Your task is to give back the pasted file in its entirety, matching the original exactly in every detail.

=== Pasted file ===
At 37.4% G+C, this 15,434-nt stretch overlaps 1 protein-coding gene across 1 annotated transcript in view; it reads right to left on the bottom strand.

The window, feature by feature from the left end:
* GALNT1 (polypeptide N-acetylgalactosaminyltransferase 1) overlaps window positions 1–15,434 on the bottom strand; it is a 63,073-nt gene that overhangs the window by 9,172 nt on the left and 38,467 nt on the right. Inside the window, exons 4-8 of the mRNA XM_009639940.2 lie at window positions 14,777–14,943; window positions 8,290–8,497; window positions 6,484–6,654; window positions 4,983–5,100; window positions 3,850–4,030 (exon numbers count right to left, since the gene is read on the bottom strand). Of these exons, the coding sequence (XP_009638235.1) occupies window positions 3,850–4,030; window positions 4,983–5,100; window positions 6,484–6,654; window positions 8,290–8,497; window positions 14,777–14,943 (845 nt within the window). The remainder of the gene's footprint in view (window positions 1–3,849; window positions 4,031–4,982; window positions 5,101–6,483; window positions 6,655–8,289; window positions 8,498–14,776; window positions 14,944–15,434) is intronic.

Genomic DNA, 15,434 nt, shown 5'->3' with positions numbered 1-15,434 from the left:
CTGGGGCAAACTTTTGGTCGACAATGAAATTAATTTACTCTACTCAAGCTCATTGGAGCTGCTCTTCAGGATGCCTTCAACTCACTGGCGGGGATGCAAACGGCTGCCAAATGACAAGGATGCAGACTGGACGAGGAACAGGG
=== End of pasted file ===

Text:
At 37.4% G+C, this 15,434-nt stretch overlaps 1 protein-coding gene across 1 annotated transcript in view; it reads right to left on the bottom strand.

The window, feature by feature from the left end:
* GALNT1 (polypeptide N-acetylgalactosaminyltransferase 1) overlaps window positions 1–15,434 on the bottom strand; it is a 63,073-nt gene that overhangs the window by 9,172 nt on the left and 38,467 nt on the right. Inside the window, exons 4-8 of the mRNA XM_009639940.2 lie at window positions 14,777–14,943; window positions 8,290–8,497; window positions 6,484–6,654; window positions 4,983–5,100; window positions 3,850–4,030 (exon numbers count right to left, since the gene is read on the bottom strand). Of these exons, the coding sequence (XP_009638235.1) occupies window positions 3,850–4,030; window positions 4,983–5,100; window positions 6,484–6,654; window positions 8,290–8,497; window positions 14,777–14,943 (845 nt within the window). The remainder of the gene's footprint in view (window positions 1–3,849; window positions 4,031–4,982; window positions 5,101–6,483; window positions 6,655–8,289; window positions 8,498–14,776; window positions 14,944–15,434) is intronic.

Genomic DNA, 15,434 nt, shown 5'->3' with positions numbered 1-15,434 from the left:
CTGGGGCAAACTTTTGGTCGACAATGAAATTAATTTACTCTACTCAAGCTCATTGGAGCTGCTCTTCAGGATGCCTTCAACTCACTGGCGGGGATGCAAACGGCTGCCAAATGACAAGGATGCAGACTGGACGAGGAACAGGG